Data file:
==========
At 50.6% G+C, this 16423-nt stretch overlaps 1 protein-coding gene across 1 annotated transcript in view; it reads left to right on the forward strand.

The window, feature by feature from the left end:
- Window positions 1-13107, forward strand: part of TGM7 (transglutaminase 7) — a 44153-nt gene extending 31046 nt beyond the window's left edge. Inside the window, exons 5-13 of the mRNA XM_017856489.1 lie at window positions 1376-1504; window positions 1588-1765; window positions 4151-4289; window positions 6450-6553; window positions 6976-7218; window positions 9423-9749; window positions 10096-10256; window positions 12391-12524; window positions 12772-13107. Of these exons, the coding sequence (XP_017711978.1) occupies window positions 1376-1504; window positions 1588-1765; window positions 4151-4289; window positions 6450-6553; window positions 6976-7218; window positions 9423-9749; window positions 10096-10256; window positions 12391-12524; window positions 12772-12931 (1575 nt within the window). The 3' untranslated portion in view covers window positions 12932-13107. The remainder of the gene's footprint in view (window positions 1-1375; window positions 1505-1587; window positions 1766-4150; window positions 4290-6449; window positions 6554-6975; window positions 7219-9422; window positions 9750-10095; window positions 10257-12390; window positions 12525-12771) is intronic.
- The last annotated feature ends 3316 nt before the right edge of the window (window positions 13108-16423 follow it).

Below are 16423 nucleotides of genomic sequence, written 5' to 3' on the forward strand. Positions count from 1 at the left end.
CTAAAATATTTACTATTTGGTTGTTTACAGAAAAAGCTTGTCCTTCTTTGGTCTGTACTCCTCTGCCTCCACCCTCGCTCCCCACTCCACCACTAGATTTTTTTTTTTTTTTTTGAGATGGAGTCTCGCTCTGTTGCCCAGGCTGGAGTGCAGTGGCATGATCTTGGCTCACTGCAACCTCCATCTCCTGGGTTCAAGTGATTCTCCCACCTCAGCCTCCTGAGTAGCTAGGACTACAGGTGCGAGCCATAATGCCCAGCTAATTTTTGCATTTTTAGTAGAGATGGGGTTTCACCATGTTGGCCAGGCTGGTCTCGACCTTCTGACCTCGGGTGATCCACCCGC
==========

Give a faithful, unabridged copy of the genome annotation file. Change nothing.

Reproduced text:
At 50.6% G+C, this 16423-nt stretch overlaps 1 protein-coding gene across 1 annotated transcript in view; it reads left to right on the forward strand.

The window, feature by feature from the left end:
- Window positions 1-13107, forward strand: part of TGM7 (transglutaminase 7) — a 44153-nt gene extending 31046 nt beyond the window's left edge. Inside the window, exons 5-13 of the mRNA XM_017856489.1 lie at window positions 1376-1504; window positions 1588-1765; window positions 4151-4289; window positions 6450-6553; window positions 6976-7218; window positions 9423-9749; window positions 10096-10256; window positions 12391-12524; window positions 12772-13107. Of these exons, the coding sequence (XP_017711978.1) occupies window positions 1376-1504; window positions 1588-1765; window positions 4151-4289; window positions 6450-6553; window positions 6976-7218; window positions 9423-9749; window positions 10096-10256; window positions 12391-12524; window positions 12772-12931 (1575 nt within the window). The 3' untranslated portion in view covers window positions 12932-13107. The remainder of the gene's footprint in view (window positions 1-1375; window positions 1505-1587; window positions 1766-4150; window positions 4290-6449; window positions 6554-6975; window positions 7219-9422; window positions 9750-10095; window positions 10257-12390; window positions 12525-12771) is intronic.
- The last annotated feature ends 3316 nt before the right edge of the window (window positions 13108-16423 follow it).

Below are 16423 nucleotides of genomic sequence, written 5' to 3' on the forward strand. Positions count from 1 at the left end.
CTAAAATATTTACTATTTGGTTGTTTACAGAAAAAGCTTGTCCTTCTTTGGTCTGTACTCCTCTGCCTCCACCCTCGCTCCCCACTCCACCACTAGATTTTTTTTTTTTTTTTTGAGATGGAGTCTCGCTCTGTTGCCCAGGCTGGAGTGCAGTGGCATGATCTTGGCTCACTGCAACCTCCATCTCCTGGGTTCAAGTGATTCTCCCACCTCAGCCTCCTGAGTAGCTAGGACTACAGGTGCGAGCCATAATGCCCAGCTAATTTTTGCATTTTTAGTAGAGATGGGGTTTCACCATGTTGGCCAGGCTGGTCTCGACCTTCTGACCTCGGGTGATCCACCCGC